On my way to a meeting in Philadelphia, National Public Radio (NPR) was announcing the return of the McVeigh jury and promising immediate live coverage of the verdict. Then, in other news, five minutes were allotted to the passage of draconian gun control legislation in the United Kingdom. The bill will put an end to all private gun ownership in the U.K., it seems, including those used for target shooting. A Conservative MP described Parliament’s action as a hasty and emotional response to the murder of Scottish schoolchildren by a madman. He bemoaned the rising specter of ‘nanny governments’ and asked, rhetorically, why we don’t simply outlaw everything that could possibly injure anyone, including motorcycles and tobacco and alcohol products. It struck me that that such questions would not be taken rhetorically in the United States.
The verdict had still not been announced by the time I arrived in the city for my meeting. Two hours later, when I began the drive home, it was already old news, a second shoe that had dropped to everyone’s relief and short-lived satisfaction. The only slightly discordant note was the continual quotation of the prosecutor’s call to punish the ‘coward,’ separated by mere moments from the description of McVeigh’s reaction to the verdict – an ambiguous wave to the jury and a respectful nod to the judge as he was led from the courtroom.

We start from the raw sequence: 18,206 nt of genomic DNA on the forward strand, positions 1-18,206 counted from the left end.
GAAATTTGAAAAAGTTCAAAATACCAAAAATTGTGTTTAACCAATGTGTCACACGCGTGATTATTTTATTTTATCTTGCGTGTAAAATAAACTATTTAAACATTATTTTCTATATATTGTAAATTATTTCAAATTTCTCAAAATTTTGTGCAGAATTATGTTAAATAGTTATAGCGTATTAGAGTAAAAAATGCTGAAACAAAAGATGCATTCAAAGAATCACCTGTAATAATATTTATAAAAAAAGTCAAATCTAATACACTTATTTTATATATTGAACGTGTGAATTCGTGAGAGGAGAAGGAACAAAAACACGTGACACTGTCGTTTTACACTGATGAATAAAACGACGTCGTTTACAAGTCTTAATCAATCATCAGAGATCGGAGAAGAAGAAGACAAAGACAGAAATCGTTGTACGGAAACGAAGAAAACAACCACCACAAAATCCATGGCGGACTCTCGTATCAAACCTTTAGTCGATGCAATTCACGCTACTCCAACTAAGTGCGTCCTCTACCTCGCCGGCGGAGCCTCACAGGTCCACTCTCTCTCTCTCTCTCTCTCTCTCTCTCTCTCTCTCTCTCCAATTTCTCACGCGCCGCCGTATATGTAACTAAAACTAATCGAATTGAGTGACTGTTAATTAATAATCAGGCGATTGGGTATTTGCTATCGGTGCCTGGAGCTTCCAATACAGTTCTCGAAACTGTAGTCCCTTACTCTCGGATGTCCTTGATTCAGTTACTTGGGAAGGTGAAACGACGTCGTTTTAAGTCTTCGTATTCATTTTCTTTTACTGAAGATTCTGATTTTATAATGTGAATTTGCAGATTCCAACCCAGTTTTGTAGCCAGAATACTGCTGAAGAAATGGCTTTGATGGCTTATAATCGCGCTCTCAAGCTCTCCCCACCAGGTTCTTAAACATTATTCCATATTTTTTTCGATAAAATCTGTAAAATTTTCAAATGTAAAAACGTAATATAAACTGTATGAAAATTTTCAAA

This evening I finished In Flanders Fields, an historical account of the 1917 Allied campaign on the Western Front. A million casualties in a single horrifying year of incompetent military command. It went round and round in my head along with the lamentations I’d been hearing all week for the Oklahoma City victims. It’s too early to tell how I feel about it all.